Chapter 5
The Exterior Helmholtz Problem

This chapter addresses the problem of computing the Helmholtz field, exterior to a closed surface or surfaces and subject to a particular boundary condition and to a specified incident Helmholtz field. Such problems include the determination of the sound pressure field that is produced by a radiating surface or the perturbation or scattering of an Helmholtz field that results from an obstruction. Let the domain of the Helmholtz field be the region E exterior to the closed boundary S, as illustrated in Figure 5.1.

Fig 5.1. The domain of the exterior Helmholtz problem

The problem is equivalent to the solution of the Helmholtz equation

2 f(p) + k2 f(p) = 0    (p E)
in the domain E. The exterior problem also requires a condition that the scattered and radiated waves are outgoing, this is known as the Sommerfeld radiation condition, stated earlier in Section 1.3. The boundary condition is assumed to take a general form
a(p) f(p) + b(p) v(p) = f(p)    (p S)
(5.1)
where a, b and f are complex-valued functions defined on the boundary.

Although the exterior Helmholtz equation can be solved by the finite element or finite difference methods ( see, for example, Harari and Hughes [30]), such methods are clearly awkward to apply and probably inefficient since the domain is infinite. The boundary element method has an important strategic advantage over the alternative methods in that it requires discretisation of the boundary only. The solution at points in the domain can then be obtained by a straightforward integration of the boundary functions.

The application of the BEM to Helmholtz radiation and scattering problems has been investigated by researchers over the past three decades or so. Early contributors (see references [18], [21]) applied what may be called elementary methods; methods derived in the standard way from the integral equations arising from Green's second theorem (generally known an the Helmholtz formula of the Helmholtz-Kirchoff equation) or a single- or double-layer representation. However, the resulting BEMs, the elementary methods, were subsequently found to give unreliable results for all but a relatively low range of wavenumber. They are generally reliable for wavenumbers such that kD < 4.0, where D represents the diameter of the body or the maximum distance between any two points on the boundary - much too restrictive a condition for most applications.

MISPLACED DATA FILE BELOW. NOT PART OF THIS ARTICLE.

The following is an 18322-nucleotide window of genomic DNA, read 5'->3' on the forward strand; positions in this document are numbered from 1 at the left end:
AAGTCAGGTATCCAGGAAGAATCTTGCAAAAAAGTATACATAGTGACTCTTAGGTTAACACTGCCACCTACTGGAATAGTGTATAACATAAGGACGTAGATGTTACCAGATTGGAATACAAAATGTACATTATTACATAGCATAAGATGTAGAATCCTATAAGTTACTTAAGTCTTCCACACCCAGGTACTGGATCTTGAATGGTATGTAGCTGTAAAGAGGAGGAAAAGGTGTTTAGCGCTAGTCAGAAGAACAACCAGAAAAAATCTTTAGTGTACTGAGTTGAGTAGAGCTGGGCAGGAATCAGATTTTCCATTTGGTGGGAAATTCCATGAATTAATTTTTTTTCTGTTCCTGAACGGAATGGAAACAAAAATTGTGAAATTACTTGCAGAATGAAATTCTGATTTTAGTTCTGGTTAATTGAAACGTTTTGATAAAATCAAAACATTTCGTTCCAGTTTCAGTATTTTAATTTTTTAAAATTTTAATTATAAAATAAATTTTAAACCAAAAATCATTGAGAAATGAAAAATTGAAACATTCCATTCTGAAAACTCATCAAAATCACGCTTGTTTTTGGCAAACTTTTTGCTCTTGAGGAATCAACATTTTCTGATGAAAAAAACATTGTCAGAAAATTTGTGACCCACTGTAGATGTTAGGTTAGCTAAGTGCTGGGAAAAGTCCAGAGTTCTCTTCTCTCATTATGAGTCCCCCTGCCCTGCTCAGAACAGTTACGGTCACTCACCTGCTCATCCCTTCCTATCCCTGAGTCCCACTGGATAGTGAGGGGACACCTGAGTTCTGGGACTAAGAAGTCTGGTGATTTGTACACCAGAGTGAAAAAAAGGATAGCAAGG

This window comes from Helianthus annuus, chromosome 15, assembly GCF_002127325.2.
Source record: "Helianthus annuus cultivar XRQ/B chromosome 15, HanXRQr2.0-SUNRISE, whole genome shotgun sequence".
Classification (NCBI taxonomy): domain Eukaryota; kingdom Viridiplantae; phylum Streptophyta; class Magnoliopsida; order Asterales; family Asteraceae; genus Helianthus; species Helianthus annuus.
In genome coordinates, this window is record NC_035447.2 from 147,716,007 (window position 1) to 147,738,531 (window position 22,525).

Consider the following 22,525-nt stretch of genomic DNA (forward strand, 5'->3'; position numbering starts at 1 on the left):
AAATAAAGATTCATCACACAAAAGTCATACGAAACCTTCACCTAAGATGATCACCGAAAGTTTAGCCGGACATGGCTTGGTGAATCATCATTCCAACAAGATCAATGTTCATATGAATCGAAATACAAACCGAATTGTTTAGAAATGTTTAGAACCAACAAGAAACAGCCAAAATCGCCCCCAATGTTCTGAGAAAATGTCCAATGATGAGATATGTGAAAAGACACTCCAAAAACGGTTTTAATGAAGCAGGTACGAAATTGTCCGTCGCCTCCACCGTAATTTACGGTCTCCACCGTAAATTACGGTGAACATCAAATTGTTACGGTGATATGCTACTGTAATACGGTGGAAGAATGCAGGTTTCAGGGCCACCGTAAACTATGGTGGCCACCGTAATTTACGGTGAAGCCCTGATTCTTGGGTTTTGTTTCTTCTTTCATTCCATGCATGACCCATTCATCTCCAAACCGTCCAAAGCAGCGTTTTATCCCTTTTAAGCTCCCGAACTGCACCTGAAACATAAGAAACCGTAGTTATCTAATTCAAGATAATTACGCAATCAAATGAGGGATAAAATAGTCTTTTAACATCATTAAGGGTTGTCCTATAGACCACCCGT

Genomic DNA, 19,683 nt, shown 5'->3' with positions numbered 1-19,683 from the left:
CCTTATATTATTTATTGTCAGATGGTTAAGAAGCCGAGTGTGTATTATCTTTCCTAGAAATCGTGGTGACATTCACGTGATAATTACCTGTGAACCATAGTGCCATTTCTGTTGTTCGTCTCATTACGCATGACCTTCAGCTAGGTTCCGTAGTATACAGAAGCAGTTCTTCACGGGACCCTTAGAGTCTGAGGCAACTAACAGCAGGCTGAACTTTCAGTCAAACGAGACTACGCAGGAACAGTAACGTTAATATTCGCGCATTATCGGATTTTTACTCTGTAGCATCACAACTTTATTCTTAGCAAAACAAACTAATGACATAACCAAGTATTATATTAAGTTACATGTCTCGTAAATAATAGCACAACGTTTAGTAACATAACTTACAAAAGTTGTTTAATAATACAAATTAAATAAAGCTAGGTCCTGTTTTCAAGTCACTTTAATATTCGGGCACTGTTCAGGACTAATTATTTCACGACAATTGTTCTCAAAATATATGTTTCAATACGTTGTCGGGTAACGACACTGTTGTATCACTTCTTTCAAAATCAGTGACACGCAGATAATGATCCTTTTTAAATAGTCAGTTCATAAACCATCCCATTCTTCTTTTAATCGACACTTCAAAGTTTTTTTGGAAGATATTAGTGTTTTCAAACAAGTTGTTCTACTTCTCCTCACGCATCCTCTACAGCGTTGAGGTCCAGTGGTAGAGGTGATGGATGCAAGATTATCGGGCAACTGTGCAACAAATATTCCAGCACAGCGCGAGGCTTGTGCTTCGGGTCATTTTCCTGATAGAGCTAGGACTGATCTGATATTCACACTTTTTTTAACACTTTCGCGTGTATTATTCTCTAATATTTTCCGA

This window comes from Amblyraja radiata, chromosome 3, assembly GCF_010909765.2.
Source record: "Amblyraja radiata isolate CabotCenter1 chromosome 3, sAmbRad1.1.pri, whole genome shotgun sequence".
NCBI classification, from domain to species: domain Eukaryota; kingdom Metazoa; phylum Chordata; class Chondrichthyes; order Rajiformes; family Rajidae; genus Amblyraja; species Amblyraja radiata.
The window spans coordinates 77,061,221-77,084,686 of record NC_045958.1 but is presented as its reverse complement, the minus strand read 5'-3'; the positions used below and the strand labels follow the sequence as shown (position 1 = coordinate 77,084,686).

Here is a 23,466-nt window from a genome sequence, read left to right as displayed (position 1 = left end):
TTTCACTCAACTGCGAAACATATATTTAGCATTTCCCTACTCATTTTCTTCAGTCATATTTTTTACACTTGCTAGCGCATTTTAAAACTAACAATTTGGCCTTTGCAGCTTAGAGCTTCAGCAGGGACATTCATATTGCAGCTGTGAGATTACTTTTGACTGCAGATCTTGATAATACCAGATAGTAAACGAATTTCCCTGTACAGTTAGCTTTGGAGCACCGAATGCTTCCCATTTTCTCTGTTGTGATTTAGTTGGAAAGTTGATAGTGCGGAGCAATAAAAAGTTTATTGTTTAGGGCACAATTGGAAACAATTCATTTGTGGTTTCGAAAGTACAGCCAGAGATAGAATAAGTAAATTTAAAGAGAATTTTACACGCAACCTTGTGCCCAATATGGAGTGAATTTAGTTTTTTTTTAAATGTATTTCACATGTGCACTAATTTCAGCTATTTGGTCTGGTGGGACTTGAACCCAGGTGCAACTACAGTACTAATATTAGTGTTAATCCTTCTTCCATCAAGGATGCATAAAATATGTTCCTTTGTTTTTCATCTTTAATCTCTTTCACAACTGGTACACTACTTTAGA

There has been a large number of contributors to the research and development of boundary element methods for the solution of the exterior Helmholtz problem. Alternative integral formulations of the exterior Helmholtz equation were introduced in references [12], [57], [66], [54] and [15] and these will be termed the improved formulations. A further non-standard BEM , based on the original integral equation formulations but being demonstrably more reliable, was introduced by Schenck [75] and this has since become very popular since it turns out to be rather easier to implement than the methods based on the alternative formulations. Early reviews of these and other methods are given in Burton [16], [17] and Kleinmann and Roach [51]. The monograph by Amini et al [3] contains a more recent review.

The main difficulty with the improved formulations is that they generally involve the Nk integral operator. Although methods can be developed for its discretisation, they are notoriously difficult to devise and program. Nevertheless, as far as this work is concerned, the discretisation of all the operators has been programmed for the simple elements covered in Chapter 2. Hence the presence of the Nk operator is no barrier to the implementation of these methods for the purposes of this work. In this Chapter the most important integral equation formulations and methods are considered. The subroutines HEBEM2, HEBEM3 and HEBEMA [33] for solving the two-, three- and axisymmetric three-dimensional problems are introduced.